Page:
Hansel & Gretel at the Tegfryn Gallery, Menai Bridge

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Above: design of a poster for Benjamin Pollock’s Hansel & Gretel Toy Theatre Kit. Gouache and pencil on board.

In September there will be an exhibition at Oriel Tegfryn, Menai Bridge, of all my work made over the past few years on the theme of Hansel & Gretel. There will be illustrations for a German alphabet primer and the collages made to illustrate a Hansel & Gretel short story commissioned from St. Jude’s and published in their magazine Random Spectacular 2, the complete illustrations made for the Hansel & Gretel picture book published by the Random Spectacular imprint in 2016, and the artworks for the Hansel & Gretel Toy Theatre kit due out at Easter, commissioned by Benjamin Pollock’s Toyshop in Covent Garden.

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Above: illustration for Random Spectacular 2. Collage.

The twenty drawings produced for the Hansel & Gretel picture book will form the heart of the exhibition, together with the Pollock’s designs for the Hansel & Gretel Toy Theatre. All of the works will be viewable and available for purchase from the gallery or the online catalogue at the time of the exhibition. I’ll post the finalised dates of the exhibition when I have them, here at the Artlog, at my official website and at Facebook.

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Illustration for the picture book Hansel & Gretel, published by Random Spectacular in 2016. Pencil and collage.

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Above: design for a German alphabet primer. Collage.

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Below: trailer for the Hansel & Gretel picture book, published by Random Spectacular in November 2016.

The Bad Mother’s Death Revealed: a Spoiler!

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In the Grimm brother’s Hansel & Gretel, the children experience in short order, parental abandonment, possible starvation and/or death by exposure, and capture by an apex predator who intends to murder and eat them. When Gretel sees an opportunity to escape, she seizes it, even though it means committing an act of grotesque homicide. So it’s almost inconceivable that at the point she frees Hansel from his cage and the two leave the Witch’s cottage, the place they head for is home, where their troubles originated. But then again, they’re just children, so where else would they go?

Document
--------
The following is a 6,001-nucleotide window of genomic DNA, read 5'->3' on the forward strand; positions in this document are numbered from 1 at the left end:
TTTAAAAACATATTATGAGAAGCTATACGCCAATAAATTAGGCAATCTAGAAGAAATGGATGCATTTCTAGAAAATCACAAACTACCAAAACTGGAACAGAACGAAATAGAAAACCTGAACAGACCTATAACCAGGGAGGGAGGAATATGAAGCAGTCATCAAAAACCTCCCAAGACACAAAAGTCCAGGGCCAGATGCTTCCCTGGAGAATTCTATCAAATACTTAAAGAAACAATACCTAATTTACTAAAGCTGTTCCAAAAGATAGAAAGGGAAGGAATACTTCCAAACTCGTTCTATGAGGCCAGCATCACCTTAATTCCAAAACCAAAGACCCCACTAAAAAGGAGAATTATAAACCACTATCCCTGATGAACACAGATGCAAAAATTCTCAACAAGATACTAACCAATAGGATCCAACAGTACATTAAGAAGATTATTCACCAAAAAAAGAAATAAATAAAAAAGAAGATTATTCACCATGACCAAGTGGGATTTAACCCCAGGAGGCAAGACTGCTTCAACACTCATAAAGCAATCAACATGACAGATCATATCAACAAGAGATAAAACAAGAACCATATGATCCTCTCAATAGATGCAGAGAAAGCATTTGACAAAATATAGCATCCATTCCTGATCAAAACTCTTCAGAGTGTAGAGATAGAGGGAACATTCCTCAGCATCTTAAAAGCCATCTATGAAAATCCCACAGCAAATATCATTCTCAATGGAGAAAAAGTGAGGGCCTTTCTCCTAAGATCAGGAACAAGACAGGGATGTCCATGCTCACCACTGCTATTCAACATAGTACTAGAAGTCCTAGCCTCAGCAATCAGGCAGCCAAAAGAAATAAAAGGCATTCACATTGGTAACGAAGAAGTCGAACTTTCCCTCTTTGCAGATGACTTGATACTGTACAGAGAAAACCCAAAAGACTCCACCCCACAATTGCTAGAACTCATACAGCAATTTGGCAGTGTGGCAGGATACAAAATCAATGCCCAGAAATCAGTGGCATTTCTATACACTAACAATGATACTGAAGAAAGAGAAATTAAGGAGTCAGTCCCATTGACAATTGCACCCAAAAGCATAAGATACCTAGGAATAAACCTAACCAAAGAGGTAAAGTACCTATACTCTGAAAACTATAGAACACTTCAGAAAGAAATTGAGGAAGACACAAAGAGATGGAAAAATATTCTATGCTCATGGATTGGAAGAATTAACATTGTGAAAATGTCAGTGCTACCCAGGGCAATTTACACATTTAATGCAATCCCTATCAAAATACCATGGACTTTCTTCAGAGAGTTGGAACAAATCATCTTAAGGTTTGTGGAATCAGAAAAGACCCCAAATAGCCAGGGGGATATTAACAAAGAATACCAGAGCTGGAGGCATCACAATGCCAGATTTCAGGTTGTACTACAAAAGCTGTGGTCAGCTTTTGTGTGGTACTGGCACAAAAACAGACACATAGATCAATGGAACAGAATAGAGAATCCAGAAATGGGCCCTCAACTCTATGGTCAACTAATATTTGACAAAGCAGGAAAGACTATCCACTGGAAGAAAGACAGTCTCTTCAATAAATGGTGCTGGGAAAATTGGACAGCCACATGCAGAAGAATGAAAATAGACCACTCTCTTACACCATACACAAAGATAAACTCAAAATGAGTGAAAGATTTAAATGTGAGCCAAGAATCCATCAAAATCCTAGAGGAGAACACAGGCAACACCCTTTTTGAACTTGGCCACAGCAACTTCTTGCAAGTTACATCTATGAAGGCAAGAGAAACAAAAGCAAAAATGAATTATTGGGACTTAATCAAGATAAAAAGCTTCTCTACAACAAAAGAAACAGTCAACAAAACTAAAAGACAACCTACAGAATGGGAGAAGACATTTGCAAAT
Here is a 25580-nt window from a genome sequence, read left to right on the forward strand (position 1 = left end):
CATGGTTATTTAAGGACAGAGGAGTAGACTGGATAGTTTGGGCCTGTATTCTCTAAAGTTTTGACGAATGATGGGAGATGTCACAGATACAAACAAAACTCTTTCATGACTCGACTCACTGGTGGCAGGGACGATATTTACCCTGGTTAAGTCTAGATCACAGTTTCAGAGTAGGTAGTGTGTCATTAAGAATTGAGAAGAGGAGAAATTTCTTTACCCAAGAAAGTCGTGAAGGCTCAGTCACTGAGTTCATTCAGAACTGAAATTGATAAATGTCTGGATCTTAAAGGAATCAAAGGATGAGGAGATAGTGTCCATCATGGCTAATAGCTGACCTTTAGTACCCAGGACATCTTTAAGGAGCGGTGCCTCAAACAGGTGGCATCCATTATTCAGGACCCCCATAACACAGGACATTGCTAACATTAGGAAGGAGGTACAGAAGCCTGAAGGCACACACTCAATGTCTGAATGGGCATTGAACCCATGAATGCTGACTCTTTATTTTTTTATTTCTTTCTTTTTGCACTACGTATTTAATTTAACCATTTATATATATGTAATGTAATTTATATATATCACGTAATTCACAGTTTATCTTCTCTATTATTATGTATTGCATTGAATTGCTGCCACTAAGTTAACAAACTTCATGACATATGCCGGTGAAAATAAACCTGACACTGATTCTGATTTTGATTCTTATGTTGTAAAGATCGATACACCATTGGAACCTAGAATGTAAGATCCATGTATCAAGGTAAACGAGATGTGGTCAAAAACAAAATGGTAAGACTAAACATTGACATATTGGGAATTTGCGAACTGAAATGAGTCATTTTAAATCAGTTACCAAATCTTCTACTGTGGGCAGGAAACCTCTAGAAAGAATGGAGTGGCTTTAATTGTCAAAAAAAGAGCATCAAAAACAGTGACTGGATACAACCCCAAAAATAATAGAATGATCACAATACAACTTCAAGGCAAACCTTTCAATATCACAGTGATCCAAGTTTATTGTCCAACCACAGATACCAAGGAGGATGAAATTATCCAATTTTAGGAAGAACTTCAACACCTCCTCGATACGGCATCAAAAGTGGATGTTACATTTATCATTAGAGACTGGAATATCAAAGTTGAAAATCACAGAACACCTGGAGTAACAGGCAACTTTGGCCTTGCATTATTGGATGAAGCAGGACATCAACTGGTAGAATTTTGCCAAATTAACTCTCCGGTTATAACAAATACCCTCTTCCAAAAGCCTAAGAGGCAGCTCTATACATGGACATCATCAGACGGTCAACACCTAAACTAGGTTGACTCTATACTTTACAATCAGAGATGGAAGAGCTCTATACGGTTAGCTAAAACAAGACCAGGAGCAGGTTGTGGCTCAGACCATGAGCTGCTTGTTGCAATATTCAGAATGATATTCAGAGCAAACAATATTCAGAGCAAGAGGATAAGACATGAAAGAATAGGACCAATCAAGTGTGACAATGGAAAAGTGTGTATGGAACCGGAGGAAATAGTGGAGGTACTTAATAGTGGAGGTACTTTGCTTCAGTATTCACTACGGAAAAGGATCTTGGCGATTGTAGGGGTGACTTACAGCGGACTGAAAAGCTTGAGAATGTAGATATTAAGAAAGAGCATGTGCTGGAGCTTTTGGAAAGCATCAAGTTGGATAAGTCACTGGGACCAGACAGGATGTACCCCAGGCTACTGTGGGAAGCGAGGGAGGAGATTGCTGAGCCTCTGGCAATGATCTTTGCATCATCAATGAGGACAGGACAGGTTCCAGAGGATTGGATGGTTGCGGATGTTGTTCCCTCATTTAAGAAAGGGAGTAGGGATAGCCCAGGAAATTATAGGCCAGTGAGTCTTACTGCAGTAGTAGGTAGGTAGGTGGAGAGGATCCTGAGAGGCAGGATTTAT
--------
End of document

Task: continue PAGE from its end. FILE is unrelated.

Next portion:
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Above: vintage illustration of Hansel and Gretel returning to their relieved father.

From the start when I began reacquainting myself with the story, I was bothered by the notion that they’d return to their abusers, the bad mother who hatched the plan to abandon them in the wood and the weak father who’d complied with her. But then there’s that unconvincing aside offered by way of an explanation at the conclusion of the narrative, that the mother has died in the interim. So that’s alright then. The worst of the two has gone, and so with only a formerly henpecked weak man in charge of things, we can assume that everything will be OK, right?

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Above: illustration from the book before the colour separations were added.

I never bought that bit about the mother having popped her clogs. It felt like an afterthought. And there’s nothing to indicate that the children could have known she’d died in their absence, so the fact of it can’t have affected their decision to return. Nevertheless, that’s what the Grimms wrote, and as I prepared to edit the story down to what would work in a picture book, I had to come to grips with the fact.

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Above: illustration from the book before the colour separations were added.

I went through many stages of attempting to make the issue of the mother’s death feel less tacked-on. Finally, in the book as published, I lodged visual clues that indicate what happened ‘off-stage’ in the children’s absence. It begins elusively at the start of the story, in the illustration of the Bad Mother ordering Hansel and Gretel from the house. All the reader’s attention is on the raw expression of hate on the woman’s face as she hurls the words ‘Get lost!’ at the bewildered children. Simultaneously her husband, almost unnoticed, turns from the event, walking away while carrying the tool of his occupation, a hefty wood-axe. That axe only makes two appearances in the book, and the second one can leave us in no doubt as to what became of the mother in the children’s absence.

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Above: early maquettes of the Weak Father and the Bad Mother.

When working with the maquettes that I customarily build to work out compositional ideas, I toyed with the possibility of showing more specifically what became of the mother. In the end, I eschewed the explicitness and found a better way to convey the scenario as a mystery. But here, on the Artlog where few will see, are the maquette actors playing out the the mother’s death scene as it isn’t depicted in the book!

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Hansel & Gretel was published in 2016 by Random Spectacular, and is available

HERE